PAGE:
YUMBE. National Identification Registration Authority(NIRA) has encouraged the South Sudan refugees in Bidibidi refugee settlement in Yumbe district to register the births of their children.
The appeal was made during the commemoration of the belated second civil registration and vital statistics(CRVS) day for Africa at Bidibidi reception centre on Friday.
The ministers in Africa responsible for registration of persons took a decision to make sure that the commemoration of civil registration be  on the 10th, August every year.
Mr Gilbert Kadilo the manager public relations and corporate affairs for NIRA said, birth registration is considered every child’s first right and is provided in the UN convention on the rights of the child as well as the African child’s data on the welfare and the data of the child.

Mr Richard Andama the RDC(black suit) hands over a birth registration certificate to a beneficiary on Friday. PHOTO BY ROBERT ELEMA

“Our choice of Bidibidi as the venue for this celebration was because we recognised that the refugees being vunerably communities often go unnoticed and unrecorded, so it’s our consideration that this category of persons are fully incorporated into the civil registration processes in keeping our obligation to the global community”, he said.
He said registering and issuing of a birth certificate protects the human right of a child by giving the first official and legal identity of their own a legal relationship with the parents and it also helps to establish their citizenship and nationality.
“We noted that lack of birth registration exposes children to risks of being more vulnerable to exploitation. Issues of child marriages, enrolment of child soldiers into armed forces, child trafficking, child labour, child neglect, loss of inheritance rights in case of the death of a parent constitutes to some of the risks that they are exposed to if they are not registered”, he added.
Kadilo said in Uganda, about 32 per cent of the children aged 5years below have had their births registered but 68 per cent of chidren in this country and born to the refugee parents remained unregistered.
Ms Juliet Tajiri the UNHCR assistant protection officer said their role is to provide international protection to refugees but it’s hard for them to provide protection if they don’t have documentation for children specifically.
“One of our serious gaps in protection and documentation has been the birth registration for children that was why we have advocating with OPM to engage NIRA to support us in this gap”, she said.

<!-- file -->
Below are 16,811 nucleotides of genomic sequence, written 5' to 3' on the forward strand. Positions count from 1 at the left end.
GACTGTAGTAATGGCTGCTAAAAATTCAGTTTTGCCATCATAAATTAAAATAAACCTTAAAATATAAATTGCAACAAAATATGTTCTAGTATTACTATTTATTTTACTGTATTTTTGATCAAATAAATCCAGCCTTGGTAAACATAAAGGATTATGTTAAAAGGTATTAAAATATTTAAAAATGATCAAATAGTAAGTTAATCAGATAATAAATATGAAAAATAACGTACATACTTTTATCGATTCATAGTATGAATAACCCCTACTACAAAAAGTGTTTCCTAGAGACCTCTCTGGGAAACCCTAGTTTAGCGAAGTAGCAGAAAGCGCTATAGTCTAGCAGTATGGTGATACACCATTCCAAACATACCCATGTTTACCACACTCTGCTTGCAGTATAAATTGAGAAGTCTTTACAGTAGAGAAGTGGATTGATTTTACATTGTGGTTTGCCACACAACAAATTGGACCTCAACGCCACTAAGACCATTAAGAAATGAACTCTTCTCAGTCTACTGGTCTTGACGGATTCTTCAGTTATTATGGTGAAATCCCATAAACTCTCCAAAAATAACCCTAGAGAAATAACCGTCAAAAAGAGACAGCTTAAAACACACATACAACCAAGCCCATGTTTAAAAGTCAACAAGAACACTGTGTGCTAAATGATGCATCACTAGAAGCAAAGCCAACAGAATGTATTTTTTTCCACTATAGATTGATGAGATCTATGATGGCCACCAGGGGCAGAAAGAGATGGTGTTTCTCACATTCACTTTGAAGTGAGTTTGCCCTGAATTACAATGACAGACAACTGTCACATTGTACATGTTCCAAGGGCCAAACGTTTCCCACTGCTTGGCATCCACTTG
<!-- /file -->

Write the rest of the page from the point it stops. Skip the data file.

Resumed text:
She said during the data collection process, all the 47 implementing partners working in Bidibidi refugee settlement were involved including the refugee leaders which is attributed to the team spirit and cooperation among the stakeholders in the settlement.
Mr Gilbert Akuma the protection assistant in the office of the prime minister applauded the parliament of Uganda for enacting and using their legislative powers in creating NIRA as a government agency to cater for registration because as Ugandans, they have been behind interms of identification of the citizens.
“Now we have this government agency in place, I want to appeal to them to execute their work since we are behind the whole of the world”, he said.
He said the whole birth registration exercise in the settlement took about 4 weeks together with data entry.

Mr Gilbert Kadilo(right) hands over birth certificates to Mr Richard Andama the Resident District Commissioner on Friday. PHOTO BY ROBERT ELEMA

“According to our records, we had a target of 10,000 but we managed to register 8,726 children. This didn’t come easy if there was no cooperation and team work among the partners”, he said.
He added, “Intially we had planned to register refugee children born in Uganda and the host community in the interest of peaceful co-existence because whenever a partner is doing some activity in the settlement, we have to involve the host community but this has never been done due to some challenges on the side of NIRA”.
He said statistics showed that there are over 20,000 children who deserve birth certificates in the settlement and also appealed to NIRA to begin engaging in death registration because most of the refugees  have been in working class in South Sudan but others have lost their relatives in Uganda so for them to claim the benefits of the dead persons, they need evidence such as the death certificates.
Mr Richard Andama the Resident District Commissioner for Yumbe said they are looking towards absolute protection of the refugees and the host communities in the district.
“The registration exercise will help us in tracking the refugees and the host communities. It’s a part of development because the registration will enable us to know the population for easy planning”, he said. End.